“When it’s this many delays, and the answers don’t add-up, you betcha. Drag your feet until the changes that would benefit your opponent are practically impossible, run down that clock!” Mr. Ear said in an email.
Until the NEC finally removes all the double and missing names from the voter list by re-registering all 10 million eligible voters, the opposition party will remain in perpetual fear of giving the CPP pretext to derail its coveted reforms, he said.
“The CNRP is in a poor position not just until the new voter list is completed, but until they actually are allowed to win,” Mr. Ear wrote. “I hate to quote Stalin, but he did say ‘Those who vote decide nothing. Those who count the votes decide everything.’”
Thanks to painstaking negotiations between the CPP and CNRP in the aftermath of the contested 2013 elections, those who count the votes now include members of both parties. However, the NEC’s chairman, Sik Bunhok, is a former CPP lawmaker, and its controversial secretary-general, CPP stalwart Tep Nytha, was recently brought back for another term of service.
And with the 2017 commune elections looming, Mr. Rainsy said in an email on Thursday that he believed Prime Minister Hun Sen was purposely trying to slow down the electoral reform process and derail voter registration “because he would definitely lose any free and fair election.”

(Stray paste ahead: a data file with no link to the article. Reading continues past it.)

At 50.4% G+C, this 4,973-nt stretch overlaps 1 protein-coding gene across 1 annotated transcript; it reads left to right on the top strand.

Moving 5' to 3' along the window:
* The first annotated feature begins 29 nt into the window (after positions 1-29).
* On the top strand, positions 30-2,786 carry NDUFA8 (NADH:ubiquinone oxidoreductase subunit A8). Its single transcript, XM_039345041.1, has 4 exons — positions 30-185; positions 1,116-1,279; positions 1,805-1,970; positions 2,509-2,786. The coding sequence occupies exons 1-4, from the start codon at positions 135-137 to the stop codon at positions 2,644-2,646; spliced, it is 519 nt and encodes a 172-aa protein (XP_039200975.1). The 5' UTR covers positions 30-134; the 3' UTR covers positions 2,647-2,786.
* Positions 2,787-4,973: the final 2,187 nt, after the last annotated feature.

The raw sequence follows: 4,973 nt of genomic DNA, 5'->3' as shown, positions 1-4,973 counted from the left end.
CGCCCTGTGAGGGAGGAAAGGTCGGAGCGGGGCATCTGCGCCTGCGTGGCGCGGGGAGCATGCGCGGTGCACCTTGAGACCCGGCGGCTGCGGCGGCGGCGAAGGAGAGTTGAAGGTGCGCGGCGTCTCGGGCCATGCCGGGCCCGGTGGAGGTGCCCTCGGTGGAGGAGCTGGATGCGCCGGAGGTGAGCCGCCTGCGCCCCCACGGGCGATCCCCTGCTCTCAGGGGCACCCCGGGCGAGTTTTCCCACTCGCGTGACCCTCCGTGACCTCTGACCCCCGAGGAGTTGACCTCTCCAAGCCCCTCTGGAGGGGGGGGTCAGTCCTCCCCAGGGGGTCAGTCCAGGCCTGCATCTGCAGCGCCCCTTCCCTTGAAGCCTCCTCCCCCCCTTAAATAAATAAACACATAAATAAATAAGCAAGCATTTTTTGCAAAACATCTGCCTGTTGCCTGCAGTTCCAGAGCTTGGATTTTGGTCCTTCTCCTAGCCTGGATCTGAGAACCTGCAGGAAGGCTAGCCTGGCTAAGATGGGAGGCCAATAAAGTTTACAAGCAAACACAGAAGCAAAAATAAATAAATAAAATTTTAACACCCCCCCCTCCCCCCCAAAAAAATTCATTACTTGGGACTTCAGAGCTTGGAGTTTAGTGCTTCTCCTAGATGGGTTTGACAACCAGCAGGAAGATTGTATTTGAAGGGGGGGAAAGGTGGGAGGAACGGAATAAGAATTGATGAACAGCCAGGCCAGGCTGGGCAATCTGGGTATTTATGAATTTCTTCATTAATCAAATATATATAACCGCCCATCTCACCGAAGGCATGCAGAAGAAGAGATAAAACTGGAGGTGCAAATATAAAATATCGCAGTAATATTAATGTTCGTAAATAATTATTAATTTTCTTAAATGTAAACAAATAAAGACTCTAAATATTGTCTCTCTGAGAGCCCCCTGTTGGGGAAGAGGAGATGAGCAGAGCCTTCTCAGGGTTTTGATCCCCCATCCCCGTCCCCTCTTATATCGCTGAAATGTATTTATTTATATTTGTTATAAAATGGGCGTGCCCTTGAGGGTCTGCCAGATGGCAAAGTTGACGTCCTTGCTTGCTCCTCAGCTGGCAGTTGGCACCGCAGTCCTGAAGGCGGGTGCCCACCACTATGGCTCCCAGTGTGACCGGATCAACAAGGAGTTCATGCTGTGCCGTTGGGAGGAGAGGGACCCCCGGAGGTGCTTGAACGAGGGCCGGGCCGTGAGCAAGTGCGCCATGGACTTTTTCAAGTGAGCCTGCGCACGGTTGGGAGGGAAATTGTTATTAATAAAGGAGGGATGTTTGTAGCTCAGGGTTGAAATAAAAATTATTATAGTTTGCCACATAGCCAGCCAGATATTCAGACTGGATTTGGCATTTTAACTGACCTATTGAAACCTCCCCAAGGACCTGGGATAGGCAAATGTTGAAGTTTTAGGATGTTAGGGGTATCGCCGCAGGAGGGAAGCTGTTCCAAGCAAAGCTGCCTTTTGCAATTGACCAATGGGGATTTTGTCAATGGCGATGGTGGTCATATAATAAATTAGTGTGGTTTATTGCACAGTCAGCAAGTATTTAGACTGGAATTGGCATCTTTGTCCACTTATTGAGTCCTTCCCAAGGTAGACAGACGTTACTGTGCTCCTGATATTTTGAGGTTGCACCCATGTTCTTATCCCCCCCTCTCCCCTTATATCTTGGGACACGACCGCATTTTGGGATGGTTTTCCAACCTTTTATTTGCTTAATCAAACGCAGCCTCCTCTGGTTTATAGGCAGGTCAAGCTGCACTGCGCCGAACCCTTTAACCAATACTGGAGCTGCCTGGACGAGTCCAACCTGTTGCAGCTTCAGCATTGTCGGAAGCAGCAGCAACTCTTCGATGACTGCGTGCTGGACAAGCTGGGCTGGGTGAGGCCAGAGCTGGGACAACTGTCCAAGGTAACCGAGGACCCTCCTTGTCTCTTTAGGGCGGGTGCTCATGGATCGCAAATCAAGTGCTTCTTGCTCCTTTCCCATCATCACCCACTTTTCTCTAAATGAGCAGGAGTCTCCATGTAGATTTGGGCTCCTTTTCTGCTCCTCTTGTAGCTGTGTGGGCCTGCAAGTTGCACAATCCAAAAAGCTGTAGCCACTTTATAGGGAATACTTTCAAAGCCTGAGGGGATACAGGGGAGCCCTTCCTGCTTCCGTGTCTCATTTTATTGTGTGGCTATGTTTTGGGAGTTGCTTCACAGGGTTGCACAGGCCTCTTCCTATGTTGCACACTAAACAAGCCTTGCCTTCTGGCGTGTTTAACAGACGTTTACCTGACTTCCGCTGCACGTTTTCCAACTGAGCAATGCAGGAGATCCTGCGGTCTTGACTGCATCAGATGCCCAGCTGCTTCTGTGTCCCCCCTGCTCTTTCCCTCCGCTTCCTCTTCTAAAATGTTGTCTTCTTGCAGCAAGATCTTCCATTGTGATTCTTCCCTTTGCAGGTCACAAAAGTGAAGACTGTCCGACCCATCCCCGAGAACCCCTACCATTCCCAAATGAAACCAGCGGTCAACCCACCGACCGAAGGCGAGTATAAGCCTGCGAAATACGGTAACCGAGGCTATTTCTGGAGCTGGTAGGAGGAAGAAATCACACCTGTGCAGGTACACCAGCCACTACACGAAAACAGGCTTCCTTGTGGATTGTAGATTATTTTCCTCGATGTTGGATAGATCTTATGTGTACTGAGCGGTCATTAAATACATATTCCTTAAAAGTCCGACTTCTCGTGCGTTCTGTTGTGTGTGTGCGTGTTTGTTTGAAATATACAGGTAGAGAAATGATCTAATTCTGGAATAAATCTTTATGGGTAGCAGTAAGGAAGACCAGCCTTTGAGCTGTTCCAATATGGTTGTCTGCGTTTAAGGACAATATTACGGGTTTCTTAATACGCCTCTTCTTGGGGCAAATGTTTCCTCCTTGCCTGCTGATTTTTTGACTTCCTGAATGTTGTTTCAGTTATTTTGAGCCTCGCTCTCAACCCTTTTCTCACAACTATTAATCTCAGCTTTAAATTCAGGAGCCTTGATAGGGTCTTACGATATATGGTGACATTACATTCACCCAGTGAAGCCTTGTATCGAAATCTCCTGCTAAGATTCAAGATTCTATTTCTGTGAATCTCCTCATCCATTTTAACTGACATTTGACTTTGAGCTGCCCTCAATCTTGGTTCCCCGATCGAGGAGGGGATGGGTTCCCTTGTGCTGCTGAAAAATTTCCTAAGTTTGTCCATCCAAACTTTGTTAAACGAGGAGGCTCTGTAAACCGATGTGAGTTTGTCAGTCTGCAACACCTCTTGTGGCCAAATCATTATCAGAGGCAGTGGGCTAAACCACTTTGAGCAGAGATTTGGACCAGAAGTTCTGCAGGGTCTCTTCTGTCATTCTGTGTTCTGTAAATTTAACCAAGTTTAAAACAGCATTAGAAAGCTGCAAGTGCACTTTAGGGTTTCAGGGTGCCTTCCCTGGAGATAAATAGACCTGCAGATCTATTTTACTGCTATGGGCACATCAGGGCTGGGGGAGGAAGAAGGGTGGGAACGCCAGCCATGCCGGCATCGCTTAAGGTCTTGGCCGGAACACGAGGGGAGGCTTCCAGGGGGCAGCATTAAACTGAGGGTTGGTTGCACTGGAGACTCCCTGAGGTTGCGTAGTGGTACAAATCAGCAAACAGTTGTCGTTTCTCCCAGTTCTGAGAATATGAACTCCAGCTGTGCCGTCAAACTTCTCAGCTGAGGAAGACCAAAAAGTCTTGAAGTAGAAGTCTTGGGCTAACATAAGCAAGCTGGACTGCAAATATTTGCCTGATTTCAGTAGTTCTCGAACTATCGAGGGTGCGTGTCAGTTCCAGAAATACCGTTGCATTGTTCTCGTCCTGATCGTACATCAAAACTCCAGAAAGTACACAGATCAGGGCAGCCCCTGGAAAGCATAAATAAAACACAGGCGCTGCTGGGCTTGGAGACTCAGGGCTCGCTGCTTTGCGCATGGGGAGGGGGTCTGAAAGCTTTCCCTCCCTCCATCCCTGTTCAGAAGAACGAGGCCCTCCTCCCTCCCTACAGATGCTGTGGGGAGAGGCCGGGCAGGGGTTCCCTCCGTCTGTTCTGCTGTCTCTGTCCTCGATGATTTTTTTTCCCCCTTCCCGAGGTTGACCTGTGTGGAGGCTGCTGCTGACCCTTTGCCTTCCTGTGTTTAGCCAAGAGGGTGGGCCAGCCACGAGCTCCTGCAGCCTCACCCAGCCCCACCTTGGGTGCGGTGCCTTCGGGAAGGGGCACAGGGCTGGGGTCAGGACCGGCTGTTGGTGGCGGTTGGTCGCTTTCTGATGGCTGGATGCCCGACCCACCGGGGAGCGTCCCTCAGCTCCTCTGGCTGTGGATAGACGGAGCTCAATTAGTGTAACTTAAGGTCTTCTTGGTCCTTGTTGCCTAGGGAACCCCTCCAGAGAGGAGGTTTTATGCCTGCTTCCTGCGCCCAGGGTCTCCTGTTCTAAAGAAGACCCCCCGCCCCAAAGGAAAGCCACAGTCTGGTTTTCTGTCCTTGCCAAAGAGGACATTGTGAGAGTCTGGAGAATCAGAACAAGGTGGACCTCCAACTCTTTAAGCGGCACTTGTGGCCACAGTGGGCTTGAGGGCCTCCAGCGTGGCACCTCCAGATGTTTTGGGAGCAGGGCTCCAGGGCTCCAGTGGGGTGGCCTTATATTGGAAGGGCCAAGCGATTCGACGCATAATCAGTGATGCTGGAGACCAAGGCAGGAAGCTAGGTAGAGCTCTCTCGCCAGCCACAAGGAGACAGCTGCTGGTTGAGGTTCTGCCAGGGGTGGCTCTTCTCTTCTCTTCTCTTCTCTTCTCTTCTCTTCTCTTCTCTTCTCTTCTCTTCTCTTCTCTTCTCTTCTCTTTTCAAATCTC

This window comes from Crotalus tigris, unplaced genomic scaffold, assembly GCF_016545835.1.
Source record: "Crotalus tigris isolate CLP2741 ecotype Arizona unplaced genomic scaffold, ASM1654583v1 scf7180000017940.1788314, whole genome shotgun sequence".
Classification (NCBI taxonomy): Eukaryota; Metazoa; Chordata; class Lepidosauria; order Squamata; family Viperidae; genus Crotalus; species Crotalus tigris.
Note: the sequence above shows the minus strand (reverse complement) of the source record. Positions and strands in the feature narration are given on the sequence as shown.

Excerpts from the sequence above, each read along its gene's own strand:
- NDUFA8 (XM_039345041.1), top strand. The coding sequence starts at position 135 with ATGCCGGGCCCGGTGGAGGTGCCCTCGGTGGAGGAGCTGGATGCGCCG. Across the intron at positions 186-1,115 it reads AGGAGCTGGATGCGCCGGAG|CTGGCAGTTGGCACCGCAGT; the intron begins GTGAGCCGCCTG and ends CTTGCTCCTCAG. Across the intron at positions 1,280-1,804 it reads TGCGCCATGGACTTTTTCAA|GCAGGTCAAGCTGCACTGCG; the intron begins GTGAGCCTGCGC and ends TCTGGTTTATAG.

Political Paradigm of Pragmatism from the Khmer Youth part 58
This part (58), Mr. Sophan Seng analysed on the recent outcome publicly announced by Cambodia National Rescue Party (CNRP) supportive to all Cambodians overseas in participating with politics and social development of Cambodia.
The statement didn’t explicitly concluded Cambodians overseas the full rights to vote within all Cambodia elections, but the intent to advocate for full participation from all Cambodians overseas is amicable and admirable.
Furthering to his appreciation of the statement, Mr. Sophan urged CNRP’s 55 members of parliament to write proposal to the assembly to amend law or adjust election chapter to state clearly that Cambodians overseas can exercise full rights to vote in Cambodia elections.
He also directed the issue to Prime Minister Hun Sen to initiate this plan at the earliest during his mandate so that he could be remembered in a long term for his leadership in developing democracy in Cambodia.